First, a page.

Docker continues to be a highly favored choice of users of container systems. This is largely due to Docker’s exceptional ease of use, in comparison to other solutions. With just a single command, users can both deploy and maintain their containers, even to a Docker Swarm cluster.
Gaining familiarity with the Docker CLI can be straightforward, however, some developers may find a graphical user interface (GUI) more convenient. Utilizing a GUI can be beneficial to productivity. For collaborative projects, a GUI can aid communication and cooperation between team members. The complexity of container deployments may make a GUI a useful aid.
It is essential that your engineers have a good knowledge of the Docker command line and its use for container deployment. This is a key skill that will enable them to deploy and manage containers, even when a graphical user interface (GUI) is not available, and help them to gain a deeper understanding of how their deployments work (for example, on a server without a GUI).
So, let’s take a look at the top GUI tools that may simplify and speed up your developer’s time spent working with containers.
Portainer is a graphical user interface (GUI) which simplifies the deployment, maintenance, and setup of Docker containers. It enables developers to quickly adopt container technology, streamlines the management and automation of their deployments, and strengthens the security of container infrastructure. Furthermore, Portainer’s administrative capabilities for Docker extend to Docker Swarm management on multiple servers.
Portainer’s deployment as a container is an exciting prospect, as it can be used on any infrastructure that supports Docker. Once it is operational, the graphical user interface (GUI) offers a range of sophisticated features, including authentication, multi-cluster (endpoints) management, template support, resource viewing and container operations (such as connecting to manager nodes, linking to a container shell, inspecting a container and viewing logs). Furthermore, administrators can adjust the ownership settings of stacks, Docker services and containers (administrator, restricted, public).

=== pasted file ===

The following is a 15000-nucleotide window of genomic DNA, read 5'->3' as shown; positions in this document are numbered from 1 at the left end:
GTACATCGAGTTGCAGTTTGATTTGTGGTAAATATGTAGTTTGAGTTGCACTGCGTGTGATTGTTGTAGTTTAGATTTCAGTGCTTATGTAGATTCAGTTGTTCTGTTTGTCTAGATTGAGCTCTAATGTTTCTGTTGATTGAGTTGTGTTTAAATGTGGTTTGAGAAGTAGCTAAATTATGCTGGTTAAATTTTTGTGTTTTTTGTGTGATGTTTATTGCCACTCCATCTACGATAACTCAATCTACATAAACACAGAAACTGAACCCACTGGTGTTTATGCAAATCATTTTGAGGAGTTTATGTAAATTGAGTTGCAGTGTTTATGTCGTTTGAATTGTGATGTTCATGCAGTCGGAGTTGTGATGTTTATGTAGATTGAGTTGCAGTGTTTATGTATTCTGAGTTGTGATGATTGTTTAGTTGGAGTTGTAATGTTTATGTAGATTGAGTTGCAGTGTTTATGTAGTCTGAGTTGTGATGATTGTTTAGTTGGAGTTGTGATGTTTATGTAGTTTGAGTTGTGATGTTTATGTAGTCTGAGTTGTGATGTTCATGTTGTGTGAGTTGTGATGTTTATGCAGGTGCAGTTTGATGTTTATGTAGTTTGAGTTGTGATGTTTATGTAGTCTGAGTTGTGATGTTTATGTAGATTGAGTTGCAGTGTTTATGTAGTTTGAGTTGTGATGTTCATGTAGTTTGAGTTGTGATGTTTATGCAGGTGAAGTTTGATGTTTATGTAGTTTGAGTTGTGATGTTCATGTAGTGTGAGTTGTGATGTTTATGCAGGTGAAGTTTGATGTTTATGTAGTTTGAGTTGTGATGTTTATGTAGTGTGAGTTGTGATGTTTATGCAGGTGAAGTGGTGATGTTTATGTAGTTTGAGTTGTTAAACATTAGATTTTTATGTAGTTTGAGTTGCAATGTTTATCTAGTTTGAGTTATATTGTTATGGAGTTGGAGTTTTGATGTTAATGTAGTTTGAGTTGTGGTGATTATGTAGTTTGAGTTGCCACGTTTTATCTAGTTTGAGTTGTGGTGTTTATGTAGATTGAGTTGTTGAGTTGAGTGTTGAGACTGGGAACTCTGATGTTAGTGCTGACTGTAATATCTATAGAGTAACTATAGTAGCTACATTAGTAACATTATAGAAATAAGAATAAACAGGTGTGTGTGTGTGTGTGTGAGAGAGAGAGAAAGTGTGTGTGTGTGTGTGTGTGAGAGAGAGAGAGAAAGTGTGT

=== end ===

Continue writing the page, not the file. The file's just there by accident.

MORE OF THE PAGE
It costs nothing to instal or use Portainer, and you may even buy add-ons to increase its functionality.
Rancher provides a comprehensive software stack to help developers adopt containers. It offers the advantage of allowing developers to start with Docker and transition to Docker Swarm or Kubernetes as their deployment requirements evolve.
Managing multiple Docker Swarm and Kubernetes clusters across any type of infrastructure can be a challenging task. However, Rancher provides an easy solution to this problem. Furthermore, Rancher is an ideal choice for organizations wanting to implement DevOps practices and incorporate a range of technologies.
Rancher provides an intuitive user interface enabling users to deploy applications to bare metal, private clouds, public clouds, or VMware vSphere. To facilitate the deployment and maintenance of applications across all environments, Rancher integrates with the Rancher App Catalog and Helm (Kubernetes package management).
Furthermore, there is backing for edge deployments, hybrid and multi-cloud setups, swift DevOps adoption, and a consistent security policy and compliance.
Rancher, unlike some of the alternatives here, does cost money.
Docker for Desktop
Docker Desktop is one of the most widely used graphical user interface (GUI) tools for working with Docker. It is free for individual developers, educational institutions, open-source communities, and small enterprises and is compatible with macOS and Windows. For those needing access to more advanced capabilities, there are subscription solutions available for individuals, development teams, and corporations. Further information can be found in the price-features matrix.
Docker Desktop’s integrated volume management is a particularly beneficial feature. The inclusion of a graphical user interface (GUI) for managing mapped volumes (e.g. for persistent storage) is a major asset when installing containers.
Docker Desktop streamlines the process of creating consistent development environments across the organization. It places a strong focus on security, providing vulnerability scanning and image analysis with actionable recommendations. This ensures your deployments are reliable and secure.
DockStation is a graphical user interface (GUI) designed for Docker which is compatible with multiple platforms. It provides a user-friendly way to manage Docker containers and services both locally and remotely, as well as creating and monitoring projects with minimal effort. DockStation also includes a parser, the ability to drag and drop images into projects and more.
DockStation, a Docker user interface available on Linux, macOS, and Windows, is highly regarded in its field. The docker-compose.yml files generated by DockStation are always clearly presented and concise, allowing them to be used outside the app in contexts such as with the docker-compose command.
DockStation provides monitoring of CPU, memory, network I/O, block I/O, and open ports. Furthermore, DockerHub can be easily integrated with this approach. Additionally, projects are organized in a manner that facilitates efficient control over rollouts.
Tracking Docker deployments doesn’t need to be a daunting task. Providing your engineers with a user-friendly graphical interface, instead of relying solely on the command line, will help them become familiar with Docker more quickly. This also makes controlling rollouts much simpler and more reliable.